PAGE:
HOMETOWN HERO ON LEAVE FROM IRAQ
- Mardi Ford
- The Observer
ELGIN Brock Eckstein was a high school sports star. Throughout high school, he excelled at both football and wrestling. His senior year at Elgin High School, 1999-2000, Brock, now 24, won the state heavyweight wrestling championship.
Former wrestling coach Rocky Burgess remembers not only the dedication and determination it took for Brock to win those meets but the adversity he overcame to become a champion.
"Yeah, he was tough. Determined. I remember he got a cauliflower ear wrestling. His folks took him up to the hospital and got his ear drained, and they taped him up. He went ahead and wrestled at state with this big ol' ear all bandaged up. And he won. It was a heck of a win," Burgess recalls.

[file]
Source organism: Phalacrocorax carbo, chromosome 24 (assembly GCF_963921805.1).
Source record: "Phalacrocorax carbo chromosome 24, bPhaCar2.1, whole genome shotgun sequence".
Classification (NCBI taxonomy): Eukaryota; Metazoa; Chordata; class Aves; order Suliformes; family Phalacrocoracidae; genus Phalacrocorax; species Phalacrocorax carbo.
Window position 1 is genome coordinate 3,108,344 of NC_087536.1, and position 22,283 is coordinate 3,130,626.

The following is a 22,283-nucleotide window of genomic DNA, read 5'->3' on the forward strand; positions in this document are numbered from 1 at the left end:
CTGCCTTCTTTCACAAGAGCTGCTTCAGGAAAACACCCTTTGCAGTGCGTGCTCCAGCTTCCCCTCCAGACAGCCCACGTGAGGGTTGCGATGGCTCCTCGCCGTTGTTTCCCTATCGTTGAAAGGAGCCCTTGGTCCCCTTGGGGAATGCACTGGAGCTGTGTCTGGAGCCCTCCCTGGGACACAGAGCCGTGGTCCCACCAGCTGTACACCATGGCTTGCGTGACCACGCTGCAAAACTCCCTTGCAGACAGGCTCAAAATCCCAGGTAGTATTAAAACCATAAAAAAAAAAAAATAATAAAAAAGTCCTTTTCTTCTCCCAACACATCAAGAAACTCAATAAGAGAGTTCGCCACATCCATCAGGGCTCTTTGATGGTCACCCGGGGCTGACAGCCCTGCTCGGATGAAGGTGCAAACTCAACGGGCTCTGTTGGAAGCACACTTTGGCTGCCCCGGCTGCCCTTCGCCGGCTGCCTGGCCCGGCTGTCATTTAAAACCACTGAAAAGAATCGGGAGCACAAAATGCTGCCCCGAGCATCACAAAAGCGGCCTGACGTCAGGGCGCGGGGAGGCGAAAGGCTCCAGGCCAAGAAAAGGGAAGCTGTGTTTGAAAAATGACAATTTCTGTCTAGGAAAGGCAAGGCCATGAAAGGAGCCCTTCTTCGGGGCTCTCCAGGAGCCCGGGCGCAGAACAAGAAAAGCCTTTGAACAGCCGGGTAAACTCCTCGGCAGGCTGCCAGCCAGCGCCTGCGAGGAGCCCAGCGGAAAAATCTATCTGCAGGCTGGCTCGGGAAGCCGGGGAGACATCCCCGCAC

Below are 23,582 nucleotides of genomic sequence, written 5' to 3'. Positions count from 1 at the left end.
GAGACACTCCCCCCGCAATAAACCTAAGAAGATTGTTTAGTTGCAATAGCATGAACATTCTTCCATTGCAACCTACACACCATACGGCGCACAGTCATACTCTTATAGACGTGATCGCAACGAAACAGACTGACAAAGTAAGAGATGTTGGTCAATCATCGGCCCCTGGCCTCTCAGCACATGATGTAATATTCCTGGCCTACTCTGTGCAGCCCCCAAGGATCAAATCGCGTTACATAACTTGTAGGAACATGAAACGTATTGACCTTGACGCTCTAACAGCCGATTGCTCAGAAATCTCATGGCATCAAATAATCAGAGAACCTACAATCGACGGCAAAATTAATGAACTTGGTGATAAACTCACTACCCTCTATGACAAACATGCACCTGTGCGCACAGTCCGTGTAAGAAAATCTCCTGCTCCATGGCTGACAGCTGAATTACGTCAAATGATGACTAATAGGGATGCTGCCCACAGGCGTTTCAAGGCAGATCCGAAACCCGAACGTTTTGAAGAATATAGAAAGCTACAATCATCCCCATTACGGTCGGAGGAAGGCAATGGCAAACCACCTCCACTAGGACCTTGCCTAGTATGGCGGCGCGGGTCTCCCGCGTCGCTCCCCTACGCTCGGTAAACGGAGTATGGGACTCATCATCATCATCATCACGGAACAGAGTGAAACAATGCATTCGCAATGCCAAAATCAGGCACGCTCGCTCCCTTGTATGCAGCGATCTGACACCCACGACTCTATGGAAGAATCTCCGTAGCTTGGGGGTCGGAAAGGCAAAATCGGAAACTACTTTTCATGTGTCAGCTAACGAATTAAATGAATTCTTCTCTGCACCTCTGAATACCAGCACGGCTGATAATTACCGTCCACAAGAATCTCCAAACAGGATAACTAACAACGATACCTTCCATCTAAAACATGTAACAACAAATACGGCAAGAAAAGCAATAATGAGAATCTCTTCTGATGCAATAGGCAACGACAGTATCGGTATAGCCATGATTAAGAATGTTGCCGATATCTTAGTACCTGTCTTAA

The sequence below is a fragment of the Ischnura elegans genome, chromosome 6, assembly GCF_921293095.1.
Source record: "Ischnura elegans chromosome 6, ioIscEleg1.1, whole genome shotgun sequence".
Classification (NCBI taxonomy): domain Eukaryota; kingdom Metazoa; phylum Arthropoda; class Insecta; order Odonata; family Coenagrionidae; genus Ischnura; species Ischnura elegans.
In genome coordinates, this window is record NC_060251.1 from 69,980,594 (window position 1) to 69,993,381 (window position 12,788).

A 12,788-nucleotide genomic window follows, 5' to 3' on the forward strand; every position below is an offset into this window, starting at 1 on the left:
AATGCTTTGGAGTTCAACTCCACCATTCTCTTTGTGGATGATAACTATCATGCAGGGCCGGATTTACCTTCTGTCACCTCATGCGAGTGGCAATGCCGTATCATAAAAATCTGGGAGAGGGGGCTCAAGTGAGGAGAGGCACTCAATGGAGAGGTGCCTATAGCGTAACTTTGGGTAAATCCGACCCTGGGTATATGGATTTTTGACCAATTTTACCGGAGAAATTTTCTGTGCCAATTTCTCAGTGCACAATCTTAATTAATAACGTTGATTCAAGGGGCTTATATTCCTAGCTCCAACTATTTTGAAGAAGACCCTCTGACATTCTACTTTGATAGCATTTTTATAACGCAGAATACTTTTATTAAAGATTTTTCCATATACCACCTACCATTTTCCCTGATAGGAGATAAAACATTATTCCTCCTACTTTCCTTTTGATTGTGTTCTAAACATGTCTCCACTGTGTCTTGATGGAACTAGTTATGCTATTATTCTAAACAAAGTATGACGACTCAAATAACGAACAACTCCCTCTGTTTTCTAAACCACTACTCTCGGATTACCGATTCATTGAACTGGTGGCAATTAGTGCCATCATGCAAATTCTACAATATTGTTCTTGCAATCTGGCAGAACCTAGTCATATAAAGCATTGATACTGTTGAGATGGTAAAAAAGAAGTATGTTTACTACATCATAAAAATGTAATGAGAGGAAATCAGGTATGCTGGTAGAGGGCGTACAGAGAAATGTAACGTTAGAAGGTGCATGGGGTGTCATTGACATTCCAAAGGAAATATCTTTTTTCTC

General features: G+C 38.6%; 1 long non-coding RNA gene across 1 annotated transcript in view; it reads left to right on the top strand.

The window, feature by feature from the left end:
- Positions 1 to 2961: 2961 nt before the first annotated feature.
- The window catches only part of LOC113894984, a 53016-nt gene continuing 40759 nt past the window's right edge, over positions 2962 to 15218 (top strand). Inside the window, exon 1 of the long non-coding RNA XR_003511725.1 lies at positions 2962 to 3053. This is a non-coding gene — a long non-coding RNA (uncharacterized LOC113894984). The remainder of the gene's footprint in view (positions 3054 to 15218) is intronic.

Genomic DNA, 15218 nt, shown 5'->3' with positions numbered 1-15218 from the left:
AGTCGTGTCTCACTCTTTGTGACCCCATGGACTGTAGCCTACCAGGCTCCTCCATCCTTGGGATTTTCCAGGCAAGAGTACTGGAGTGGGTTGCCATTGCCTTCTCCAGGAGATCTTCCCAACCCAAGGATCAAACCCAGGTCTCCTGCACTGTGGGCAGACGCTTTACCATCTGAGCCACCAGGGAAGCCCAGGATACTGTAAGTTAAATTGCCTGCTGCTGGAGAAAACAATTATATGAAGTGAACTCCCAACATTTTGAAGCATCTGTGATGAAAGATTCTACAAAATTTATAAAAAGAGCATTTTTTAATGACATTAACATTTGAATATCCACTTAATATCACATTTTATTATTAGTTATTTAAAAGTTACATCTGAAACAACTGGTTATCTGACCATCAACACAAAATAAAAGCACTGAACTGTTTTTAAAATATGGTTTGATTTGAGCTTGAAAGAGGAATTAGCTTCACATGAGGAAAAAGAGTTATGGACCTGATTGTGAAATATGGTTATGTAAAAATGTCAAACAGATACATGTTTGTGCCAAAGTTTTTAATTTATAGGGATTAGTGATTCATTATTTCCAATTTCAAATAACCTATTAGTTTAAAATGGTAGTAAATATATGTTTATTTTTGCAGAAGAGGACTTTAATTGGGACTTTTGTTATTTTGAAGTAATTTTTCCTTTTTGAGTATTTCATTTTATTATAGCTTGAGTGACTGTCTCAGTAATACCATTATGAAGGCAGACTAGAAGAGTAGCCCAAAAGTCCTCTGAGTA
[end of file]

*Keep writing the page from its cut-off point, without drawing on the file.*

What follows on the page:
After graduation, Brock enrolled at Eastern Oregon University and went to work at the mill with plans of someday owning his own business.
But, as with so many other young men and women, on Sept. 11, 2001, Brock's future changed. The attacks on his country only made him want to fight back, so he enlisted in the Army.
In January, Brock was home on mid-tour rest and recreation leave to be with his wife, Amanda, for the birth of their new baby. Brooke Eckstein was born Jan. 7 and joins a big sister, 4-year-old Aryana.
Brock and Amanda met online while he was serving his first tour in Iraq and were married in Colorado in 2005 before Brock's second tour. Amanda, who hails from Spokane, says being at home in Elgin with Brock's family for support makes it easier to be without him.
Although she admits she worries about him, the soft-spoken young woman adds she is very proud of her husband. Neither she nor Aryana seem to want to take their eyes off him as he talks about being in Iraq.